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FIGURE 32.1 Eye movements that stabilize gaze. The vestibulo-ocular reflex keeps the line of sight fixed in the world by counterrotating the eyes during movements of the head. Here, the eyes rotate rightward at a short latency after the beginning of the leftward head movement. The optokinetic response stabilizes the line of sight with respect to the moving visual surround, but does so after a longer latency.
FIGURE 32.2 Eye movements that redirect gaze. Saccades change the line of sight to place the retinal image of visual targets onto the fovea. They are characterized by rapid changes in eye position (upward deflection in eye position trace) involving very high eye velocities (brief pulse in eye velocity trace). Smooth pursuit continuously changes the line of sight tominimize blurring of the target’s retinal image. These movements are characterized by smooth and continuous changes in eye position (ramp in eye position trace) involving lower eye velocities (smooth step in eye velocity trace).
FIGURE 32.3 Muscles of the eye. Eye movements are controlled by six extraocular muscles arranged in three pairs, shown here in a cutaway view of the eye in its socket, or orbit.
FIGURE 32.4 Oculomotor nuclei in the brainstem. Parasagittal section through the brainstem, cerebellum, and thalamus of a rhesus monkey, showing the location of the major brainstem nuclei involved in the control of eye movements. Motor neurons for the eye muscles are located in the oculomotor nucleus (III), trochlear nucleus (IV), and abducens nucleus (VI), and reach the extraocular muscles via the corresponding nerves (n. III, n. IV, n. VI). Premotor neurons for controlling eye movements are located in the paramedian pontine reticular formation (PPRF), the mesencephalic reticular formation (MRF), rostral interstitial nucleus of the medial longitudinal fasciculus (riMLF), the interstitial nucleus of Cajal (IC), the vestibular nuclei (VN), and the nucleus prepositus hypoglossi (NPH). The medial longitudinal fasciculus (mlf) is a major fiber tract containing the axons of these neurons. Other abbreviation: MB, mammillary body of the hypothalamus.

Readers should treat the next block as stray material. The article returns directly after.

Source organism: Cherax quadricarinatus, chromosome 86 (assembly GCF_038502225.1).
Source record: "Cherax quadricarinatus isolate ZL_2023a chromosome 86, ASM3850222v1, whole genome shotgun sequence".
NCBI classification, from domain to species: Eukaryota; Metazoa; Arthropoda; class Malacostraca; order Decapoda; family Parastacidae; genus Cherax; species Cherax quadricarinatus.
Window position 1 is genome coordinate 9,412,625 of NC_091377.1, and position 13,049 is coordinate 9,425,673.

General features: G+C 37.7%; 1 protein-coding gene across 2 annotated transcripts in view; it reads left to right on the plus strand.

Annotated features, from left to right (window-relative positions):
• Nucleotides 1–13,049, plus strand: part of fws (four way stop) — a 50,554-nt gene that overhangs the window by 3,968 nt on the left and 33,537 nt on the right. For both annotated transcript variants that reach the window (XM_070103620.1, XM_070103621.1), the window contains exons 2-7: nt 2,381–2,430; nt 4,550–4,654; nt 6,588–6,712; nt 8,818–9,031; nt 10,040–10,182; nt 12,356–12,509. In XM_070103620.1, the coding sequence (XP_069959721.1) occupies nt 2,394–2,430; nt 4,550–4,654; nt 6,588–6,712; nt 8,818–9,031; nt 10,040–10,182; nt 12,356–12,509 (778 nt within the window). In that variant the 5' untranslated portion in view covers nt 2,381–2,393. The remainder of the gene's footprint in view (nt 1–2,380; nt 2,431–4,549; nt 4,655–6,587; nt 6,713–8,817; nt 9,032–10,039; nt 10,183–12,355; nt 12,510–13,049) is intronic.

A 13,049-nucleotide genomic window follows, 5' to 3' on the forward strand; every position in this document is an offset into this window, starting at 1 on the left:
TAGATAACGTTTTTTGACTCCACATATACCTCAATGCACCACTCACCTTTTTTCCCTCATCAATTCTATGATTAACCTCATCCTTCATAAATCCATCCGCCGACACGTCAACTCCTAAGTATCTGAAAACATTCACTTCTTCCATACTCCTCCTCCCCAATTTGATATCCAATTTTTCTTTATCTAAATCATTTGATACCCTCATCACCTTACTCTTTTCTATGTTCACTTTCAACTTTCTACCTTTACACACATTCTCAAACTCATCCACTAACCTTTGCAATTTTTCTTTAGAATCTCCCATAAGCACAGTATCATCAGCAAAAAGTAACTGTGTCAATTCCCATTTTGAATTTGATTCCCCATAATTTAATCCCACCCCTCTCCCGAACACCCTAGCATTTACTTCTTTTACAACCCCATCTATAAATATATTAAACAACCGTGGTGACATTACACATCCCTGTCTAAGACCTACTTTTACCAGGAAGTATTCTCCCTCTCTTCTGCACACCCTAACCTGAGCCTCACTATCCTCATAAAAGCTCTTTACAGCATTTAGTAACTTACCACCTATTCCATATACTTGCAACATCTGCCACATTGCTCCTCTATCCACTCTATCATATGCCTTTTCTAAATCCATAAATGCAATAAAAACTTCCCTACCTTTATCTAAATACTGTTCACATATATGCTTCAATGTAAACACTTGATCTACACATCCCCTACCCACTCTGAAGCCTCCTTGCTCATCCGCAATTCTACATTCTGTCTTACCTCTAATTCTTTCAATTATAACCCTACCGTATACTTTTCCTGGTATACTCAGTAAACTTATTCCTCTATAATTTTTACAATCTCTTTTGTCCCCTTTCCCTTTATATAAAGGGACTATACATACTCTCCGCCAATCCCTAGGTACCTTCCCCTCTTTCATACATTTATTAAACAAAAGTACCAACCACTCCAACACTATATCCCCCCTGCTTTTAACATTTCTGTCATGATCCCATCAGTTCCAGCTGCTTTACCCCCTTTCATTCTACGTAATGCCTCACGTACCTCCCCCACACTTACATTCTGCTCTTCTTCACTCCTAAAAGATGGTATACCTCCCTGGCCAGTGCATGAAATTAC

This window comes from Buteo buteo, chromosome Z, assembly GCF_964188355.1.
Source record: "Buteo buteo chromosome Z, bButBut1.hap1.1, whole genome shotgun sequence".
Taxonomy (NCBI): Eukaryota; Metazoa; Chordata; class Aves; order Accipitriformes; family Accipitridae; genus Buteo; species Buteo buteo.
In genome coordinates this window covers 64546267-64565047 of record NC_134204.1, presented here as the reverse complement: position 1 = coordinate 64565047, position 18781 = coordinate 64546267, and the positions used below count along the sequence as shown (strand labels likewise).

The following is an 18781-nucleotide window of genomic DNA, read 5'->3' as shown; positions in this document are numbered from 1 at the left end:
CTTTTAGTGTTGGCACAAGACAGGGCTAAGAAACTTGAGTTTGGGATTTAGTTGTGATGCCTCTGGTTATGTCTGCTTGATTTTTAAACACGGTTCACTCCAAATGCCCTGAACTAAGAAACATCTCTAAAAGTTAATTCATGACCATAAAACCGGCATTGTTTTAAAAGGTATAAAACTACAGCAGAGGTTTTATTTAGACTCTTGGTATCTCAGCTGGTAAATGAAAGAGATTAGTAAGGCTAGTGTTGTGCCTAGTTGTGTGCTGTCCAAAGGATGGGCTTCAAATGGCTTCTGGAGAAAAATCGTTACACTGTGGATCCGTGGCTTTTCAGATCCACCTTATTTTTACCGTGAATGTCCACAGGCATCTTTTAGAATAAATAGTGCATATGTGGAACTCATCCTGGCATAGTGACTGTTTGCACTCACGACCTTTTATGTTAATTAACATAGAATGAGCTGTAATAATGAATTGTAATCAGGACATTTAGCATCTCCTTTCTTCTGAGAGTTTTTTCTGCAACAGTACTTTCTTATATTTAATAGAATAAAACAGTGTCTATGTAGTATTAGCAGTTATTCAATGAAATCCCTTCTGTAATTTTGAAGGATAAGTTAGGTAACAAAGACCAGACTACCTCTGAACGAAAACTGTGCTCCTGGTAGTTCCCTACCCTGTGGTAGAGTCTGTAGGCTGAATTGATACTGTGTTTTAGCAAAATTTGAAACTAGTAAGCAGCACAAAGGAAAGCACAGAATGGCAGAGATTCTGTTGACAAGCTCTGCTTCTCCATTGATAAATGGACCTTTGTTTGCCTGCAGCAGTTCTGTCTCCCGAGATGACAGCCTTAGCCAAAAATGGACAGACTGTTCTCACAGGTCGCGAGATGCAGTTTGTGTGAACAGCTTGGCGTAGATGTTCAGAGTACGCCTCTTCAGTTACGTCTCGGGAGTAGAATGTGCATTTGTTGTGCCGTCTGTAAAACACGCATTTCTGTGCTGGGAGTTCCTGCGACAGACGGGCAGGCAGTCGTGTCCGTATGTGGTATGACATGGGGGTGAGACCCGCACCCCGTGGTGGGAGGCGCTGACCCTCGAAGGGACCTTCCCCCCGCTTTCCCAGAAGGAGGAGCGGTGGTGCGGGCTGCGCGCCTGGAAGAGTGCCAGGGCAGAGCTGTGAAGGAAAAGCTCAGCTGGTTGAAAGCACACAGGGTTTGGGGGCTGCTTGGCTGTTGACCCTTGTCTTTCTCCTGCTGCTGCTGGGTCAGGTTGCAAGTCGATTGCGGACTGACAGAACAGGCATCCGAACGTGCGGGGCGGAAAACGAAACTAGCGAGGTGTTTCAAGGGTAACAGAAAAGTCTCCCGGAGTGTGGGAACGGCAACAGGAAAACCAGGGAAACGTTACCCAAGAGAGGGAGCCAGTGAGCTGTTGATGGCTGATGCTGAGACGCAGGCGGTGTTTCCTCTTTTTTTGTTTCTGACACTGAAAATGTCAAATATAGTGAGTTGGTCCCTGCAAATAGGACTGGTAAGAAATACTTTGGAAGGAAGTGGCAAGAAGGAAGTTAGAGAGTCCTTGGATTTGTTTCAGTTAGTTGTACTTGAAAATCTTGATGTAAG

FIGURE 32.5 The firing rate patterns of eye movement motor neurons during horizontal eye movements. The rapid rightward change in eye position, indicated by the upward deflection in the eye position trace, involves contraction of the right lateral rectus and relaxation of the right medial rectus. This is accomplished by a pulse-step increase in activity of the agonist motor neurons in the abducens nucleus, and a pause-step decrease in activity of the antagonist motor neurons in the oculomotor nucleus.
FIGURE 32.6 The eyemovements and neural circuits for the VOR. During a sustained rotation of the head (here, rightward), the eyes rotate slowly to the left (downward deflections in eye position trace labeled “slowphases”), and then abruptly shift rightward to reset the eyes toward a central position (upward deflections in eye position trace labeled “quick phases”). This is an example of right-beat nystagmus. The diagram of the basic VOR circuit shows the push-pull organization of the horizontal VOR. When the head rotates rightward, activity increases in the right semicircular canal, right vestibular nucleus (VN), and left abducens nucleus (VI). This leads to increased activation of the left eye lateral rectus and, through a crossed projection to the oculomotor nucleus (III), increased activation of the right eye medial rectus. The complementary set of pathways (colored in gray) show decreases in activity.